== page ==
Dog Articles - Traveling With Your Dog

Traveling With Your Dog

There’s no question, life is always better with your dog by your side. So, of course, you’ll want to bring your best furry friend along when you go out of town. Planning to take your pooch on a trip with you is a process, there are a lot of things you have to keep in mind, and a lot you’ll need to do in advance, so start planning now.  

Acclimating Your Dog to the Car

If your dog is not accustomed to car rides, you need to introduce him to the experience before it’s time to hit the road. It is a good idea to go through this process with any new dog or puppy before you even have a trip in mind. Car anxiety is stressful and messy for everyone involved. It is best to sidestep this problem early in your dog’s life so any time you need to take him in the car he’ll be ready.

Learn about acclimating your dog to the car in our article on Automobile Safety.

Before You Hit the Road

Take your dog to the vet for a checkup and obtain his records. You’ll need a health certificate and proof of vaccinations if you intend to fly with your dog. Make sure he’s had his rabies and bordetella (kennel cough) vaccinations four weeks in advance. Even if you don’t intend to board your dog, and you aren’t flying, you should still travel with records of these vaccinations. If something happens to you and you can’t take care of your dog, he’ll need to be boarded and you don’t want to be caught without the necessary information. Consider getting your dog vaccinated against Lyme disease if you’re heading to an area where there will be a lot of ticks.  If your destination is a popular hangout for mosquitoes, make sure your dog is protected against heartworms. Think about having a microchip implanted in your dog in case he gets lost.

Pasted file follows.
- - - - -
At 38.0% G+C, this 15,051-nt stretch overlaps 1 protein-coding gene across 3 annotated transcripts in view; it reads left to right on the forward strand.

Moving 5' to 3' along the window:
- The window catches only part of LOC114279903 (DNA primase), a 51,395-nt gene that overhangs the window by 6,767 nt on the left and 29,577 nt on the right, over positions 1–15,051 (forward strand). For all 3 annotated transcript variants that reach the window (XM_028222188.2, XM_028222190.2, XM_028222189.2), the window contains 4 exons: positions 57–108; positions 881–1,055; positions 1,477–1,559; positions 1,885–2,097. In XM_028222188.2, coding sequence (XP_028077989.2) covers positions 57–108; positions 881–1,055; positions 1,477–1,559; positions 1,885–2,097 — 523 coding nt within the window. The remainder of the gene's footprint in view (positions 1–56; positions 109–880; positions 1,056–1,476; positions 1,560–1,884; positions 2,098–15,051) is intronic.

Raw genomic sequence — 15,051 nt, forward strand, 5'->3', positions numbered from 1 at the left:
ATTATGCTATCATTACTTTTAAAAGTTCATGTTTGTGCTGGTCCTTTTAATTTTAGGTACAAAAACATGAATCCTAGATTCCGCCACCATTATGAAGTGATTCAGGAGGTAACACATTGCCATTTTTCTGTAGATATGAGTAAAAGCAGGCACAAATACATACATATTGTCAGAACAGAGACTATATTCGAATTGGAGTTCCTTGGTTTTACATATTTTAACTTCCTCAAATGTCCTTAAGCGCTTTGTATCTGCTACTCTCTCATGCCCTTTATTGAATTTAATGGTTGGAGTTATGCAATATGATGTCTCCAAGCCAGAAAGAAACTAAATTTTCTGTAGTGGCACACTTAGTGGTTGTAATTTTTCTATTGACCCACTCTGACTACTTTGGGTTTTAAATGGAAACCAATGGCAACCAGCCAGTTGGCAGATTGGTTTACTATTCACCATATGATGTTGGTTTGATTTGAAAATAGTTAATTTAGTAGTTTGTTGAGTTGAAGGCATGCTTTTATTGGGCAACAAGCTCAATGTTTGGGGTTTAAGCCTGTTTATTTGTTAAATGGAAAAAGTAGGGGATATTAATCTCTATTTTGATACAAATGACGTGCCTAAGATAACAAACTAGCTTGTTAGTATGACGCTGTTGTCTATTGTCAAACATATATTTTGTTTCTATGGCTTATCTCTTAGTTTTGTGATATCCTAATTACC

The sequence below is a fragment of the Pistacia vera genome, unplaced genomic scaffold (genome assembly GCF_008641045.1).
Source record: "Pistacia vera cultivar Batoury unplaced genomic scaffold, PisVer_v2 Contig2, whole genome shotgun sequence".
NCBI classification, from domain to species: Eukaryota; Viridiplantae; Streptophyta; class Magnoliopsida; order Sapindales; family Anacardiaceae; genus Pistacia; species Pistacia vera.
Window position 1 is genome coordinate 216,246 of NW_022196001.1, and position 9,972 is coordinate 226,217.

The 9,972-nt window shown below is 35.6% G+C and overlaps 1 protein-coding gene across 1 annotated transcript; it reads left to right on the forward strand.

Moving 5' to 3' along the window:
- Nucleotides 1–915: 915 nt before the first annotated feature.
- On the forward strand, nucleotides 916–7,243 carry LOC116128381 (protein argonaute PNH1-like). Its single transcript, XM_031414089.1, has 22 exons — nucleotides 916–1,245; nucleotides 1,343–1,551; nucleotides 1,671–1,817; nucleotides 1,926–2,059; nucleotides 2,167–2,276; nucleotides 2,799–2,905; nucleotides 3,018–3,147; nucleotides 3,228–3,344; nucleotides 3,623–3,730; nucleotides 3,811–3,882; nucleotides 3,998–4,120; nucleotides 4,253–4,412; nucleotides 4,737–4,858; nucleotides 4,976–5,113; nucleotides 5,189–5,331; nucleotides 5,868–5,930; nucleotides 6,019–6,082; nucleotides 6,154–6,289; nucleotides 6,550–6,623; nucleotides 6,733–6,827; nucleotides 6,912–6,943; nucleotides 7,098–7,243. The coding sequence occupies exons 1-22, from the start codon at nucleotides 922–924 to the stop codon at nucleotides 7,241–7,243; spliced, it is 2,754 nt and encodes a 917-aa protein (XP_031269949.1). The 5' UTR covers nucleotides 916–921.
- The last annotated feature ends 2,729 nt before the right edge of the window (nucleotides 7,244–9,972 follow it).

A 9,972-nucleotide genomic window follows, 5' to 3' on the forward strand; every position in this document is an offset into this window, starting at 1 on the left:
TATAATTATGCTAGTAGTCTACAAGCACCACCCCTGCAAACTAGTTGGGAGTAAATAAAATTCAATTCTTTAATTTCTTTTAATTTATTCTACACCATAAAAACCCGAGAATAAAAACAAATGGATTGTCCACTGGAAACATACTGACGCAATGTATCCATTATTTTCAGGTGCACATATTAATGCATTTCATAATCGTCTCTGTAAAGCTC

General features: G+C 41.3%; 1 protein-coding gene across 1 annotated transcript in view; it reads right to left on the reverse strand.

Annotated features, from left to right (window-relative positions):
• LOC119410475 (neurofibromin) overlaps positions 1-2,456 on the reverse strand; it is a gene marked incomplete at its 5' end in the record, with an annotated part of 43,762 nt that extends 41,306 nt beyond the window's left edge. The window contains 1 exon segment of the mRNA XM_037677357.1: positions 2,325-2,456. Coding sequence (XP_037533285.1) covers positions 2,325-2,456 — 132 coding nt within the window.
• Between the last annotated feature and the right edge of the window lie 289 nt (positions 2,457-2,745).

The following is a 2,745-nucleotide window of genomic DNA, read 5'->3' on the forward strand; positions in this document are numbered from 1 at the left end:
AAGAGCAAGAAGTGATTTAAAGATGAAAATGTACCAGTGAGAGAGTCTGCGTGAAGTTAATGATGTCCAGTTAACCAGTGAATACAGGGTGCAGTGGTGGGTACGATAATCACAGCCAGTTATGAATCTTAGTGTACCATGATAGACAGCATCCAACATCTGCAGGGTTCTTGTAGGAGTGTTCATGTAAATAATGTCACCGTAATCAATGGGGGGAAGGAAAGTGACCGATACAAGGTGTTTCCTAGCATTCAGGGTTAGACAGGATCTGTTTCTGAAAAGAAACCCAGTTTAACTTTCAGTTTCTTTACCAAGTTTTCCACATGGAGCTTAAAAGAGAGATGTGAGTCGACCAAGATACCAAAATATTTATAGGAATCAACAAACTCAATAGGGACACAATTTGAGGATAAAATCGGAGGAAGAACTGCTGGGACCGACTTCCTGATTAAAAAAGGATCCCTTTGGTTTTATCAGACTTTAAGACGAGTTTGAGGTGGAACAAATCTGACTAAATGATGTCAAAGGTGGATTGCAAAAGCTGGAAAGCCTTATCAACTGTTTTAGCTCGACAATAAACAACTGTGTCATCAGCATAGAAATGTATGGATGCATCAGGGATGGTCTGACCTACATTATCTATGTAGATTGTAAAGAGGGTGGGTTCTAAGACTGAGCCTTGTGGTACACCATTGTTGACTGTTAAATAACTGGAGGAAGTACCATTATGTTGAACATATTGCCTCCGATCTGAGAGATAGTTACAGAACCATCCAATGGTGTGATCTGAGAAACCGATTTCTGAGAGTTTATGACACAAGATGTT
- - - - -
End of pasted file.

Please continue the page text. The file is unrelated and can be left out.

If acclimating your dog to the car didn’t go so well, or if your dog is especially hyperactive or gets carsick, talk to your vet about medications that can help. Many vets will suggest that you give your dog a Benadryl to mellow him out and settle his stomach; check with your vet about dosage. There are many over-the-counter and prescription options to sedate your dog and help his tummy handle the trip. If your vet does suggest a medication, try it out with a car-ride around your town sometime before your departure date. If your dog has a negative reaction to the medication, you don’t want it to happen on your road trip.

Make sure you’re planning a pet-friendly trip. If you are flying, remember that all airline regulations are different. You’ll need an airline-approved carrier and to reserve a spot for your dog as far in advance as possible, as airlines limit the number of pets allowed on each flight. Keep in mind that larger dogs cannot be in the cabin with you and will fly as cargo. Many airlines will not fly with dogs when the weather is especially hot or cold, which is in your pets best interest. Also, don’t forget to check if your hotel is pet-friendly. There are plenty of hotels and motels all over the world that allow pets, but some have weight limits and breed restrictions, so call ahead and discuss your dog with the manager. If you will be on the road for several days, book rooms at pet-friendly hotels ahead of time.  If you are leaving the country, find out whether or not your destination requires that incoming animals be quarantined for a period of time.

Packing for the Trip

Do not leave town with your dog without making him an ID tag. His tag should have his name, your name, and your address and phone number (don’t forget the area code). It’s not a bad idea to have an extra tag with the phone number of a friend local to the area you’re visiting. Don’t forget to attach your dog’s rabies tag as well! If you don’t have one already, put a recent picture of you with your dog in your wallet. On the back, write a description with his name and particular markings. This will come in handy if he gets lost.